• Ensures no other uses of public lands are impacted. 

Promotes tribal self-determination:

  • Gives the Secretaries of Agriculture and the Interior authority to enter into 638 contracts with tribes to complete administrative functions under the Tribal Forest Protection Act of 2004, rather than requiring that the federal government do it for them.
  • Daines’ bill has the broad support of Montana’s tribes and forest stakeholders.

The Confederated Salish and Kootenai Tribes Tribal Council Chairman Vernon Finley: “The proposed Tribal Forestry Participation and Protection Act of 2016 will provide additional opportunity for the The Confederated Salish and Kootenai Tribes to manage culturally and geographically related Forest Service lands previously ceded by Treaty with the United States and to foster great cooperation between the Tribes and the Departments of Agriculture and Interior.”

Chairman Finley’s full letter of support is available here.

Crow Tribal Chairman Darrin Old Coyote: “The Crow Tribe knows that tribal management of tribal forests is not only best practice, but an important expression of our tribal self-determination. It enhances our ability to stimulate the local tribal economy and provide employment opportunities, and income, for the Tribe as well as individual tribal members. The Act serves to provide additional opportunities to perform the above by authorizing tribal contracts with the federal government to manage federal forests within their former homelands as tribal forests.”

Chairman Old Coyote’s full letter of support is available here.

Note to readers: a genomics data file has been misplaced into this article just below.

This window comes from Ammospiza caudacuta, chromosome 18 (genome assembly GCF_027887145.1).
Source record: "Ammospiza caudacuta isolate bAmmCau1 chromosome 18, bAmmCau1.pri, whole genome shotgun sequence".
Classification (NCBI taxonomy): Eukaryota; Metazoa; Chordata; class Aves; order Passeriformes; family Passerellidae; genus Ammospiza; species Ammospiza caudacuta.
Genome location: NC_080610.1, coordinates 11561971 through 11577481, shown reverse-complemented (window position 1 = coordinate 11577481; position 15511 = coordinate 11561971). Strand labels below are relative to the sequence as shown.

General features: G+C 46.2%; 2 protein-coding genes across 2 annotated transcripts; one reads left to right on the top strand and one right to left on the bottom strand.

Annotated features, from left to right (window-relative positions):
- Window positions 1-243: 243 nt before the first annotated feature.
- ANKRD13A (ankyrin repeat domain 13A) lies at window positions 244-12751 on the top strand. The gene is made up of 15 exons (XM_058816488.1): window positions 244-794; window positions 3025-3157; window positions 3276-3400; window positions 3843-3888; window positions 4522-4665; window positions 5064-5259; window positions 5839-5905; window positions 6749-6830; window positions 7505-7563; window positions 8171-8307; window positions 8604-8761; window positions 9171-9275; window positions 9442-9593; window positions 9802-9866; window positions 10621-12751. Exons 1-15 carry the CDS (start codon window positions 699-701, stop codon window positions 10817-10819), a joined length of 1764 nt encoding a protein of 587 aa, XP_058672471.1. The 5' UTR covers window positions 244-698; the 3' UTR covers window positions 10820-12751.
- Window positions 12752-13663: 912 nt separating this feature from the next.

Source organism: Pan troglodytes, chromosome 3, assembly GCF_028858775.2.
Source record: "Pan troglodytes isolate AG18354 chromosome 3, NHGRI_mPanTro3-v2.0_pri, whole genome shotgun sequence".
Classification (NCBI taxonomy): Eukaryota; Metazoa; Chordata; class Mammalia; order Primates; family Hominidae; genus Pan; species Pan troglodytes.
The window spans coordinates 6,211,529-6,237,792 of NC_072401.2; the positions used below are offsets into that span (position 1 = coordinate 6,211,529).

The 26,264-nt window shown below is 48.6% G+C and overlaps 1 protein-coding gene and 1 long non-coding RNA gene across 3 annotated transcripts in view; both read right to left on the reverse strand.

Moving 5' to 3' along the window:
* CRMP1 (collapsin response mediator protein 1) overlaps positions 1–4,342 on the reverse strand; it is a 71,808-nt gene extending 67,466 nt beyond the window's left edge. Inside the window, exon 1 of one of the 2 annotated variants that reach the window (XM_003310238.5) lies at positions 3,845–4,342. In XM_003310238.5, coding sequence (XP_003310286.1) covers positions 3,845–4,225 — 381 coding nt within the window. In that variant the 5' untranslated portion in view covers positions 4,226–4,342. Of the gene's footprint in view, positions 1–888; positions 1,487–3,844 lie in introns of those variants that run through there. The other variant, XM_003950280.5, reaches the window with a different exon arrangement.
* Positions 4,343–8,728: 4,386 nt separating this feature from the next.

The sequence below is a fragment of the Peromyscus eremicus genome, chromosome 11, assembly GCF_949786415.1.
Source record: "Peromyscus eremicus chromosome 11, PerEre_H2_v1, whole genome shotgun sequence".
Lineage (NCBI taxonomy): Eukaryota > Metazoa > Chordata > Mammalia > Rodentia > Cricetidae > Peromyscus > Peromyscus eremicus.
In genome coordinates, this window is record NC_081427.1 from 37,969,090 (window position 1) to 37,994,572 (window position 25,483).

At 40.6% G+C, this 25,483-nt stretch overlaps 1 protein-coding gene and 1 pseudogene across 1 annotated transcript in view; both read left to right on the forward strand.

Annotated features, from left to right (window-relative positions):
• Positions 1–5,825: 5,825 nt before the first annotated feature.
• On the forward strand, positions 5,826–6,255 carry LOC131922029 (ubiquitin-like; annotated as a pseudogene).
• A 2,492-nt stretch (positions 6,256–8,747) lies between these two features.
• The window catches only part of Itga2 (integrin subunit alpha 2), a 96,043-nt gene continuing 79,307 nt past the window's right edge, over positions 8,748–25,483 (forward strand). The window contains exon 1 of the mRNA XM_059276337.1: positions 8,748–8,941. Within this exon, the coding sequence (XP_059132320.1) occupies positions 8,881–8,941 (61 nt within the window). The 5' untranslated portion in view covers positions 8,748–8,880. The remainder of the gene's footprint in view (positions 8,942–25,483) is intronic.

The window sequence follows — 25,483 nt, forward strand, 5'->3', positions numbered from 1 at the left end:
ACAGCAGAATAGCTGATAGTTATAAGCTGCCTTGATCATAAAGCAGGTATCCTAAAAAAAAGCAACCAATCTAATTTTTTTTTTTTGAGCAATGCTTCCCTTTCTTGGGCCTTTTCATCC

Blackfeet Tribal Chairman Harry Barnes: “The Blackfeet Tribe supports the Tribal Forestry Participation and Protection Act which will Federal greatly assist in fostering cooperative forestry management and planning on Tribal and forest lands.  The Tribe appreciates Senator Daines efforts to bring about such cooperation which will significantly increase protections for Tribal forest lands.” 

Intertribal Timber Council President Phil Rigdon: “We believe that, as the concepts and practices of forest management broaden across the landscape, the protection and participation your legislation affords Indian tribes are sensible and offer new, innovative and beneficial opportunities for all parties. We thank you for your sponsorship of the Tribal Forestry Protection and Participation Act of 2016, and look forward to working with you and your Senate colleagues to advance this legislation.”

President Phil Rigdon’s full letter of support is available here.

Executive Director of the Montana Wood Products Association Julia Altemus: “We applaud Senator Daines for introducing the “Tribal Forestry Participation and Protection Act of 2016.”  This bill will not only protect tribal forest assets through the use of Stewardship End Result contracting but will provide prompt consideration of tribal requests by the Secretaries of Agriculture and Interior. Tools in the Act will help protect tribal timberland assets, will provide economic stability to tribal members, and will increase the ability of federal agencies meet their resource management goals.”

Perhaps because the state effectively ceded western Montana to the United States / CSKT with its support of the CSKT water compact, Daines thought it was necessary to only to consult with its perceived new owners.

There must be a legislator manual that the public is not privy to:

  1. Create a problem
  2. Find a resolution to that problem that creates a new problem to fix in the future
  3. Include goodies in the resolution in order to garner the all important “bi-partisan” support
  4. Make sure that the resolution flies under the radar of your constituents
  5. When you are called out on it, make sure your staff is trained to convey the magnificence of your solution
  6. And if that doesn’t work, chalk it up to the ignorance of your constituents and the fact that you know what is better for the people than the people do.
  7. Campaign to fix both problems, the one you didn’t fix and the new one you created.
  8. Return to step one.

Links to recent posts by Dr. Kate concerning the Daines legislation:

Montana Congressional Delegation Playing with Fire
National Implications of the CSKT Compact:  Forests and Range Lands at Risk